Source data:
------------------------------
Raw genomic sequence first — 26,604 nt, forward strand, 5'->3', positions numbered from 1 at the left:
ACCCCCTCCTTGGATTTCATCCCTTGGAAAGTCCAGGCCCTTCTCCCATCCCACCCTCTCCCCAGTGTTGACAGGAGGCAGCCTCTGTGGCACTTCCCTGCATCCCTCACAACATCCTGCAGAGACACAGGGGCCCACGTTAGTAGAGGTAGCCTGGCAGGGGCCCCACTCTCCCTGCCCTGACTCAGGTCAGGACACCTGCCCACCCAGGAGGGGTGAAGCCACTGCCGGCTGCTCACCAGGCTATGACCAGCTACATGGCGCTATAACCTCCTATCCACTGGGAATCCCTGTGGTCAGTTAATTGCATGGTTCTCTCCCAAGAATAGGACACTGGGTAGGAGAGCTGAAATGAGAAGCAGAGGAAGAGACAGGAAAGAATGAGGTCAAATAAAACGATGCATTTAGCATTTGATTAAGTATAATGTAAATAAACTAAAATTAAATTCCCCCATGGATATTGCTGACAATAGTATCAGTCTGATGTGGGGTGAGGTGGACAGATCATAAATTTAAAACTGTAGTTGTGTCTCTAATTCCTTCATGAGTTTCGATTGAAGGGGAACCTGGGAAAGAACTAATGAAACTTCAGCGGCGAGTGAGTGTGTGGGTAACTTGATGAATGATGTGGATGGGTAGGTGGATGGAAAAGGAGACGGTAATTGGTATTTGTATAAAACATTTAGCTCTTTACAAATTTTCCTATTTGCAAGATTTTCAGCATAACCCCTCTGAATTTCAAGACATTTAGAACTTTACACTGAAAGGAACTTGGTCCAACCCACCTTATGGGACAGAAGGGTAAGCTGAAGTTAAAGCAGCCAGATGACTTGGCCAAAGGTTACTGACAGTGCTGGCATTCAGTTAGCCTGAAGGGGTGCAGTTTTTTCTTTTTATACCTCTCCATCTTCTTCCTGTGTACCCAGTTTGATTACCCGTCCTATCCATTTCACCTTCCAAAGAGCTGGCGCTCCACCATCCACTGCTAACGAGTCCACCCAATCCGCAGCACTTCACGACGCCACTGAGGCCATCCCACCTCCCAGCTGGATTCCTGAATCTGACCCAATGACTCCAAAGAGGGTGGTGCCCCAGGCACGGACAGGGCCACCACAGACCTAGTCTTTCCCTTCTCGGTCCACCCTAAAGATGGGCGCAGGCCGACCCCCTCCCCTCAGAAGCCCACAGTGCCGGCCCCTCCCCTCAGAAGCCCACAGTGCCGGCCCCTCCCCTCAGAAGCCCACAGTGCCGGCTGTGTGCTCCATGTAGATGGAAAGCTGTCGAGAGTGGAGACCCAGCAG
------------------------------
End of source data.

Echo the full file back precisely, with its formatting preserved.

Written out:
Raw genomic sequence first — 26,604 nt, forward strand, 5'->3', positions numbered from 1 at the left:
ACCCCCTCCTTGGATTTCATCCCTTGGAAAGTCCAGGCCCTTCTCCCATCCCACCCTCTCCCCAGTGTTGACAGGAGGCAGCCTCTGTGGCACTTCCCTGCATCCCTCACAACATCCTGCAGAGACACAGGGGCCCACGTTAGTAGAGGTAGCCTGGCAGGGGCCCCACTCTCCCTGCCCTGACTCAGGTCAGGACACCTGCCCACCCAGGAGGGGTGAAGCCACTGCCGGCTGCTCACCAGGCTATGACCAGCTACATGGCGCTATAACCTCCTATCCACTGGGAATCCCTGTGGTCAGTTAATTGCATGGTTCTCTCCCAAGAATAGGACACTGGGTAGGAGAGCTGAAATGAGAAGCAGAGGAAGAGACAGGAAAGAATGAGGTCAAATAAAACGATGCATTTAGCATTTGATTAAGTATAATGTAAATAAACTAAAATTAAATTCCCCCATGGATATTGCTGACAATAGTATCAGTCTGATGTGGGGTGAGGTGGACAGATCATAAATTTAAAACTGTAGTTGTGTCTCTAATTCCTTCATGAGTTTCGATTGAAGGGGAACCTGGGAAAGAACTAATGAAACTTCAGCGGCGAGTGAGTGTGTGGGTAACTTGATGAATGATGTGGATGGGTAGGTGGATGGAAAAGGAGACGGTAATTGGTATTTGTATAAAACATTTAGCTCTTTACAAATTTTCCTATTTGCAAGATTTTCAGCATAACCCCTCTGAATTTCAAGACATTTAGAACTTTACACTGAAAGGAACTTGGTCCAACCCACCTTATGGGACAGAAGGGTAAGCTGAAGTTAAAGCAGCCAGATGACTTGGCCAAAGGTTACTGACAGTGCTGGCATTCAGTTAGCCTGAAGGGGTGCAGTTTTTTCTTTTTATACCTCTCCATCTTCTTCCTGTGTACCCAGTTTGATTACCCGTCCTATCCATTTCACCTTCCAAAGAGCTGGCGCTCCACCATCCACTGCTAACGAGTCCACCCAATCCGCAGCACTTCACGACGCCACTGAGGCCATCCCACCTCCCAGCTGGATTCCTGAATCTGACCCAATGACTCCAAAGAGGGTGGTGCCCCAGGCACGGACAGGGCCACCACAGACCTAGTCTTTCCCTTCTCGGTCCACCCTAAAGATGGGCGCAGGCCGACCCCCTCCCCTCAGAAGCCCACAGTGCCGGCCCCTCCCCTCAGAAGCCCACAGTGCCGGCCCCTCCCCTCAGAAGCCCACAGTGCCGGCTGTGTGCTCCATGTAGATGGAAAGCTGTCGAGAGTGGAGACCCAGCAG